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[China-Finance]China needs flexible yuan, more efforts to open up, say experts[Page:1]
A cashier at a bank in Taiyuan, Shanxi province, counts renminbi notes. [Photo by Zhang Yun/China News Service]
China should improve the yuan exchange rate management and shift to a more flexible regime along with in-depth financial opening-up, a leading financial think tank said.
A more flexible exchange rate can avoid hampering the international usage of the yuan and keeping it away from the international currency group, said a report published by the China Finance 40 Forum over the weekend.
The report said further reform is needed on some basic financial schemes, including the monetary policy framework and exchange rate regime, in order to match the pace of financial opening-up, especially at a time when the US-China trade dispute has created more uncertainties and challenges.
The internationalization of the Chinese currency, or a process of expanding the yuan usage in cross-border trade and investment, should be continued, but with no specific time schedule, according to the report.
Commodity trade should be one of the options considered to promote yuan-denominated payment globally, the report said.
"For the next step, speed is still not the priority that we want to pursue, and there is no target to say when and where we must go," said Huang Yiping, deputy dean of Peking University's National School of Development and the chairman of the CF40 academic board.
Maintaining financial stability should always be the precondition of financial opening-up, said Huang, who is also a former member of the central bank's monetary policy committee.
Instead of launching specific connect programs to link the onshore and offshore capital markets, such as the Shanghai-Hong Kong and Shenzhen-Hong Kong stock connect programs, a holistic opening plan should be taken by using the "negative list" management method, Guo Kai, deputy director of the People's Bank of China's monetary policy department and the leader of the research said in the report.
China accelerated the internationalization of the yuan a decade ago. A milestone of the process was achieved in 2016, when the currency joined the International Monetary Fund's basket of Special Drawing Rights. After that, the yuan internationalization slowed, as the exchange rate policy shifted to stabilize market expectations when the yuan was facing depreciation pressures.
Earlier this month, China's forex regulator - the State Administration of Foreign Exchange (SAFE) - decided to remove the investment quota restrictions for the Qualified Foreign Institutional Investor (QFII) and Renminbi Qualified Foreign Institutional Investor (RQFII) schemes to boost financial opening-up.
Seen as a big step in promoting cross-border investment, the move will make it more convenient for foreign investors to participate in China's bond and stock market, as qualified foreign institutional investors under the two programs just have to register for remitting funds independently and carrying out securities investments.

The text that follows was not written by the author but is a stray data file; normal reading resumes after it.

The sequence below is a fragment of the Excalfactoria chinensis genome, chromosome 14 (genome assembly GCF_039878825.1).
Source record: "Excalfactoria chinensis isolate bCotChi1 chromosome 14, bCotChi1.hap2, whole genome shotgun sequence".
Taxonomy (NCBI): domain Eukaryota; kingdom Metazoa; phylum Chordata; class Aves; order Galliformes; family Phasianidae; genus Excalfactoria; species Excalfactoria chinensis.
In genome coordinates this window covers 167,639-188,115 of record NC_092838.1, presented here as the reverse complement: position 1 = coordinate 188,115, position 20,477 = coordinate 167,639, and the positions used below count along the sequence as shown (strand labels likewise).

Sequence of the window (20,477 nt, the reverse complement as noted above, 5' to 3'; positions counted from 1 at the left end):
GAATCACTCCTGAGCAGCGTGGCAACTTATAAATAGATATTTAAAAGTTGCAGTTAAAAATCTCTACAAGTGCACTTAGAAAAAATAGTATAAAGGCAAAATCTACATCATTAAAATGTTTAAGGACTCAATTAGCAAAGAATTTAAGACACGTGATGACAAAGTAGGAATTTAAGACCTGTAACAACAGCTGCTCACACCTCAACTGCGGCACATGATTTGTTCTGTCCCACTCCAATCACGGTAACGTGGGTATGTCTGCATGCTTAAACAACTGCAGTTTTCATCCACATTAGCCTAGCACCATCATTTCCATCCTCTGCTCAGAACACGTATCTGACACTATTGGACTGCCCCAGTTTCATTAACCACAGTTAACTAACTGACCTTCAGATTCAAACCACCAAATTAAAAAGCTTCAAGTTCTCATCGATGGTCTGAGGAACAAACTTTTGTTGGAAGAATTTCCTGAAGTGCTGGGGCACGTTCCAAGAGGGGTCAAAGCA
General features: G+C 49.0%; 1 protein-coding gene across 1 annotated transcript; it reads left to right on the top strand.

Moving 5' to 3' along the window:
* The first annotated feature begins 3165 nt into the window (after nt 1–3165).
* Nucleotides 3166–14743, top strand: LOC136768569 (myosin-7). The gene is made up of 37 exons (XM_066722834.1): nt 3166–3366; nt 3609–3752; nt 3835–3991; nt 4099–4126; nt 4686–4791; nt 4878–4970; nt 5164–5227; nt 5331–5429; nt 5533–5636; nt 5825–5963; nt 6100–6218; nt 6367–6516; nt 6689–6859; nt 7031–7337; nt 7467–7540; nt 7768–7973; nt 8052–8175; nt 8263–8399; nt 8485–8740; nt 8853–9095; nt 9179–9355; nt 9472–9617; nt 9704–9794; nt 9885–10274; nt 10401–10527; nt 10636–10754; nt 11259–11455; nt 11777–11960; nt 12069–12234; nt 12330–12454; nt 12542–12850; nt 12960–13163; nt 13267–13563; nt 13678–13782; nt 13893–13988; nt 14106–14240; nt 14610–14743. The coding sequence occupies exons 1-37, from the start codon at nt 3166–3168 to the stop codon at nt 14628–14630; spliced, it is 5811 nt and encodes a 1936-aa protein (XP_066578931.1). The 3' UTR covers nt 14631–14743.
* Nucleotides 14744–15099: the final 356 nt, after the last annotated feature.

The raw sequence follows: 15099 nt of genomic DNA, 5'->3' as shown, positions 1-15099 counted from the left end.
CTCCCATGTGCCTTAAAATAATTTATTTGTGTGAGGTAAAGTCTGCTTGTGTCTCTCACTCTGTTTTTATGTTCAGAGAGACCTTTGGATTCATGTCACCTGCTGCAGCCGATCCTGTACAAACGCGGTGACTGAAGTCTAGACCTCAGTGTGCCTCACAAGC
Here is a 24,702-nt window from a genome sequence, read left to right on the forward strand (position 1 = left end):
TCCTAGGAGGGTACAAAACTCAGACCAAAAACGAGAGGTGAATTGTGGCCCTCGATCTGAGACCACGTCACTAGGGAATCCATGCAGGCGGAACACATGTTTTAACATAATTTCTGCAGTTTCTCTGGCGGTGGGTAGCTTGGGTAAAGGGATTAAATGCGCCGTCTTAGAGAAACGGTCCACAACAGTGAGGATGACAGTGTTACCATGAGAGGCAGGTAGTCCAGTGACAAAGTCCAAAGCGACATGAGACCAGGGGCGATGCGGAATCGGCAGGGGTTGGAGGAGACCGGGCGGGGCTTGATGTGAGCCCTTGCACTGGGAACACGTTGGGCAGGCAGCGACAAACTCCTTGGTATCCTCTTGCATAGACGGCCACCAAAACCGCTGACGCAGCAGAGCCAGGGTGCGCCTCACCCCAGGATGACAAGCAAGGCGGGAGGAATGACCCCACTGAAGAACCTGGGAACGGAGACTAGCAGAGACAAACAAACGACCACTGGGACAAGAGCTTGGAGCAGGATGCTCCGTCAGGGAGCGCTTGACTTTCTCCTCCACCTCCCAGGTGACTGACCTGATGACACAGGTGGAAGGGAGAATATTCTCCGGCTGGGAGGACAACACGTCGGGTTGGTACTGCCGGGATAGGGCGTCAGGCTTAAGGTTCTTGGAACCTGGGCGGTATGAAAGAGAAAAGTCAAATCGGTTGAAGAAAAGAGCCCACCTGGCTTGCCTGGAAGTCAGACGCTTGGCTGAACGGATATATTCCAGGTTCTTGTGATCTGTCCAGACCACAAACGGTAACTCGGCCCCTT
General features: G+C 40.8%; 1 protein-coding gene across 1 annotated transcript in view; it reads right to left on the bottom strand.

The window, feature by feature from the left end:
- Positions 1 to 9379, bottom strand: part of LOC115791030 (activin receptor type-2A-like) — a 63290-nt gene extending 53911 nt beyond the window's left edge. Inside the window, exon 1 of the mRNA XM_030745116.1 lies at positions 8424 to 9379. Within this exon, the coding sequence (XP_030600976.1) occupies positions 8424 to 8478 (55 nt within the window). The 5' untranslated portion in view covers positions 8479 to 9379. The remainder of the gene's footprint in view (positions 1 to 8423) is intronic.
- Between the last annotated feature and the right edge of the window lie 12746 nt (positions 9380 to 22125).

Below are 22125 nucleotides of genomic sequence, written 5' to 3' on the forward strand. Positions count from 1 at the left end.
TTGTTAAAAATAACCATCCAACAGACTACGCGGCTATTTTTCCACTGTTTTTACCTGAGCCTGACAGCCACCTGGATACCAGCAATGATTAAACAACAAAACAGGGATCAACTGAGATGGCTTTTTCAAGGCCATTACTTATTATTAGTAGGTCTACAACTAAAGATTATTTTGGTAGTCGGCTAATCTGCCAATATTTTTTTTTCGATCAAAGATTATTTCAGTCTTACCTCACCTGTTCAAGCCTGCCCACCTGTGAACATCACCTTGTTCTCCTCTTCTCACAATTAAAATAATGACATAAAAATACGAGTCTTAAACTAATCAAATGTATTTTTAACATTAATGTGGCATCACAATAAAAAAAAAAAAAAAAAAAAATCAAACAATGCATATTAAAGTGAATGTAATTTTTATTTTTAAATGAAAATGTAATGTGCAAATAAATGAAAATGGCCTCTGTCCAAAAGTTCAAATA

Measures should be taken to prevent risk and support financial stability during the financial opening-up process, said Huang, adding that this calls for further improvements in the regulation system.
Experts have also said that there are some disadvantages in the existing monetary policy framework like multiple targets and various policy tools, making it difficult for the public to understand the monetary authority's intention and influencing the efficiency of market communication.
Under the current exchange rate mechanism, neither a fixed exchange rate system nor a completely free floating system can curb investors' expectations on the yuan exchange rate, it said.
In August, the yuan regained its fifth spot in the currency rankings for global payments by value, with a share of 2.22 percent, up from 1.81 percent in July, the highest level since January 2016, according to a report from the Society for Worldwide Interbank Financial Telecommunication (SWIFT), which provides a network that enables financial institutions worldwide to send and receive information about financial transactions in a secure, standardized and reliable environment. In terms of international payments excluding payments within the eurozone, the yuan moved up by one position to the seventh place with a share of 1.42 percent in August, the SWIFT said.
Yuan internationalization is a key factor in fostering high-quality economic development, the CF40 forum said urging authorities to further optimize the financial sector structure by providing better services for small-and medium-sized enterprises.
The market-oriented reform of interest rate should continue, so as to let the market decide the interest rate level based on risk assessment, said Justin Yifu Lin, dean of the Institute of New Structural Economics at Peking University.
Yang Kaisheng, former president of the Industrial and Commercial Bank of China, suggested the need for a special policy bank to provide government-guaranteed loans to SMEs, which can help limit credit risks.
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